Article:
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Location: UFOUpDatesList.Com > 2007 > Jan > Jan 27

Re: Barksdale Fliers Are Source Of UFO Story -

From: Martin Shough <parcellular.nul>
Date: Fri, 26 Jan 2007 15:32:15 -0000
Fwd Date: Sat, 27 Jan 2007 11:38:41 -0500
Subject: Re: Barksdale Fliers Are Source Of UFO Story -


>>From: UFO UpDates - Toronto <ufoupdates.nul>
>>To: - UFO UpDates Subscribers - <UFO-UpDates.nul>
>>Date: Fri, 26 Jan 2007 07:22:23 -0500
>>Subject: UFO UpDate: Barksdale Fliers Are Source Of UFO Story

<snip>

>Now, I know that some members of this List will scream "cover
>up!" at the explanation that these were flares, but hopefully
>someone with a bit of sense will follow this up and determine
>if the explanation is viable. I also fully expect that it will
>turn out to be so.

>If that is the case, what does that say about the value placed
>on the testimony of "expert witnesses"? I have tried making
>this point in the past, yet some people still seem to place
>inordinate importance on so called "expert witnesses".


Hi Joe

Interesting isn't it. I think we are indeed unrealistic and
unreasonnable about witness expertise. An Air Force Col who has
"never heard of" parachute flares? That made my eyebrows go up a
notch. Well he's no expert on parachute flares, that's for sure.
But what does this mean?

Col Brian said he first thought they were a/c landing lights,
but after watching them a while he decided they weren't.
Apparently he was right to do so, and if it had stopped there I
think one could make a case that this Air Force Col had
demonstrated an unremarkable "expertise" in the area of a/c
landing lights.

But it didn't stop there. Although he had no real idea what he
was watching, his christian mind-set provided him with a
context. He imagnined they were something like weird energy
creatures, not of this world, divine Signs of the Apocalypse.
Pretty wild, and he was not at all shy to tell the world that he
thought these were signs of the End Times. He even thought later
that there might be angels or demons to be found in large blow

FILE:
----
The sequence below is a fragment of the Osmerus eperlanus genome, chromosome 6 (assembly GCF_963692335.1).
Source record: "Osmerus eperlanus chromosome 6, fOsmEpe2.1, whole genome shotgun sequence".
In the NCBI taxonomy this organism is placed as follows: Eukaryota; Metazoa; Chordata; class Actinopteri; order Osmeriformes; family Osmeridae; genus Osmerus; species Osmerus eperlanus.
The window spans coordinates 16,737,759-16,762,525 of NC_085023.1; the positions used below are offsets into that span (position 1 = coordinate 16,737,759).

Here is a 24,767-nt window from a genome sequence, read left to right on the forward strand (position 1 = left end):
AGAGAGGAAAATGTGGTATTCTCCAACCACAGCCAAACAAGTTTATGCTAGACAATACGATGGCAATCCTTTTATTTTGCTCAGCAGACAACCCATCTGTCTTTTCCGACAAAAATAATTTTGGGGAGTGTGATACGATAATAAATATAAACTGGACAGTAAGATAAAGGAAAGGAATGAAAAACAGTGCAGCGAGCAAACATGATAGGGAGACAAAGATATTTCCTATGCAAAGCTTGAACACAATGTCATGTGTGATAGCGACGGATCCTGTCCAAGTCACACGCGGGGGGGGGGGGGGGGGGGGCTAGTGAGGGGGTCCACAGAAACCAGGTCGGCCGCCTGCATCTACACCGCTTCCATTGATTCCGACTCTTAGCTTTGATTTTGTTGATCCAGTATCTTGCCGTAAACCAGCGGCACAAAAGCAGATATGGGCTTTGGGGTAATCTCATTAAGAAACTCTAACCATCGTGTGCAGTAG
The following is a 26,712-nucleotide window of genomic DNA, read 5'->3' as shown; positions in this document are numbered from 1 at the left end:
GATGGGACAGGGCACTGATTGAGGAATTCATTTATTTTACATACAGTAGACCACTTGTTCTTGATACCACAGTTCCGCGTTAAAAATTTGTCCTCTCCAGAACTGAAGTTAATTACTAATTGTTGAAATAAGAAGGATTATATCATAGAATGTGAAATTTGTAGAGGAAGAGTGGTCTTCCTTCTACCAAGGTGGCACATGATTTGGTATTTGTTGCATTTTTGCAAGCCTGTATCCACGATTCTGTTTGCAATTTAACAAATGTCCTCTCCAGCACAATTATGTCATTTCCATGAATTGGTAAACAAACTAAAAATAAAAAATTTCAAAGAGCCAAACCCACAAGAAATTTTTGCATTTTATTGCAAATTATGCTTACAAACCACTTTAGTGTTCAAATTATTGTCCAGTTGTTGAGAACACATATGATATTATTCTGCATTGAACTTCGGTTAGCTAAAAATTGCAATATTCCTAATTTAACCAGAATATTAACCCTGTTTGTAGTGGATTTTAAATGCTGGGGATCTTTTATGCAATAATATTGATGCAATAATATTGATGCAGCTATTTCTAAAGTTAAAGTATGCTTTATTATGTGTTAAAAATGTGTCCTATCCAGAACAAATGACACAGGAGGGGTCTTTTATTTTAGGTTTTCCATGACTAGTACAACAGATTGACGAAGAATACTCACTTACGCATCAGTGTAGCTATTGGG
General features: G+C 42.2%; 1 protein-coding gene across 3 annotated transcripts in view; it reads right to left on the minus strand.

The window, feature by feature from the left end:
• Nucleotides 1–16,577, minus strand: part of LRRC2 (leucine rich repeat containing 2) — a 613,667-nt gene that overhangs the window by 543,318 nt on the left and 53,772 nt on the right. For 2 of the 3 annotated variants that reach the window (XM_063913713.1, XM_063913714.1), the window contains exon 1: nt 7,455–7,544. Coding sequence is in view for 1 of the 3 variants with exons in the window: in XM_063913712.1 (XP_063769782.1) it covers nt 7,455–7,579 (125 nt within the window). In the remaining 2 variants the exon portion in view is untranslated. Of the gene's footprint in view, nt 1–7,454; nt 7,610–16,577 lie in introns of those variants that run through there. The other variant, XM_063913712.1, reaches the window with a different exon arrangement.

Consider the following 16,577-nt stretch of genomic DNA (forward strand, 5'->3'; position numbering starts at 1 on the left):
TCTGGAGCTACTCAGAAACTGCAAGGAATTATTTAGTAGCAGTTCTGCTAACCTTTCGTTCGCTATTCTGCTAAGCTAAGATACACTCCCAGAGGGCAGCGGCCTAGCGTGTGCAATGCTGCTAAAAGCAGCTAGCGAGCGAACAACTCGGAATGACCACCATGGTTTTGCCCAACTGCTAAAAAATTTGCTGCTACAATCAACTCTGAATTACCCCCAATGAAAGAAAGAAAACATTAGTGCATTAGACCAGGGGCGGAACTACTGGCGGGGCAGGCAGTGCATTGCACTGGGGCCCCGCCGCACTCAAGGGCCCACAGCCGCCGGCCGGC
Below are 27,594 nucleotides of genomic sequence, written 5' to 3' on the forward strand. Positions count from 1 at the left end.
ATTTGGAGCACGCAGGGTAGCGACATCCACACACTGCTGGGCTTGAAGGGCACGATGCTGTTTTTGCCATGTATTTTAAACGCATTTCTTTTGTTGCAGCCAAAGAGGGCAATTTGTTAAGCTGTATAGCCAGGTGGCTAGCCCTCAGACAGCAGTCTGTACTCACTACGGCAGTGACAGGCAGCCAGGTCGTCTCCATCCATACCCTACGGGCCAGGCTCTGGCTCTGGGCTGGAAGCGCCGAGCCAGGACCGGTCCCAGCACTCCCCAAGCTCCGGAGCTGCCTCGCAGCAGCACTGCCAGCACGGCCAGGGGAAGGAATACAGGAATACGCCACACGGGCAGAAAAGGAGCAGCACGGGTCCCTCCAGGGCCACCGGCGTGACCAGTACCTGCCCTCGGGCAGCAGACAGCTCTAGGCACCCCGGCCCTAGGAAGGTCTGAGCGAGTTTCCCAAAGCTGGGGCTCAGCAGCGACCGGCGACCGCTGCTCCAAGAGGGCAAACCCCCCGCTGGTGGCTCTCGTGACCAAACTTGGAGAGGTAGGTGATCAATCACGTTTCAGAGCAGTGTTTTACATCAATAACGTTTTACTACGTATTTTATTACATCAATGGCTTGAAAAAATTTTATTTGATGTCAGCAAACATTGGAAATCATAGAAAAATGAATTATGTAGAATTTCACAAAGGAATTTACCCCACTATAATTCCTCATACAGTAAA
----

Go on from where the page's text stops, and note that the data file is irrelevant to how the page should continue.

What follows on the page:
ups of his photos.

But what did he actually describe seeing? Patterns of lights
drifting in the sky at distance, about 5 - 10 degrees above the
horizon, sometimes bobbing "like a yo-yo", slowly disappearing
and then reappearing in different positions. He specifically
ruled out flares, because "they didn't descend like flares
typically do." (The National Ledger - Apache Junction, Arizona,
Jan 18, 2007)

Well, this is pretty tame stuff isn't it? Why? How do we square
his powerful predisposition to misinterpret a sighting of an
unfamiliar type of flares as a cosmic miracle with the fact that
he described what sound like... well, parachute flares?

And we "know" what he described sounded like parachute flares,
because we have an "expert witness" - oh yes! "As soon as we saw
the story, we knew it was us," said Lt. Col. Jim Macaulay,
commander of the Air Force Reserve's 47th Fighter Squadron whose
A-10 pilots had been dropping them. The resemblance was "beyond
coincidence" he said.

I find all of this very intriguing and difficult. If Col Brian
had been in the position of Col Macaulay, and if we were (let us
say) making sceptical inquiries about a sighting of bright
meandering lights, and if Col Brian had said "I saw them myself
and based on my 30 years experience there's no doubt in my mind
these were aircraft landing lights/flares/what-have-you", I
suspect some of us would be citing Col Brian as an expert
witness. I would be very tempted, let me confess.

So the lessons to be drawn from events like this are various and
double-edged. For another example, factual inconsistency is one
might say inconsistent with expert credibility. Yet I doubt many
are concerned that according to Col Macaulay LUU-2 flares burn
for 3 1/2 minutes at 5 million candlepower, whilst according to
the Public Relations chief at Barksdale they burn for 5 minutes
at 2 million candlepower.

"Well, what's a few million candlepower here or there," says my
cynical demon, "when we have a good explanation? It only goes to
show that you can't believe anything from anybody in this game."

"Not so," says my sceptical angel." It shows that it is possible
for so-called expert testimony to reveal useful information
about things we don't immediately understand, provided we are
careful to interpret it with all the cunning of the devil!"


Martin Shough




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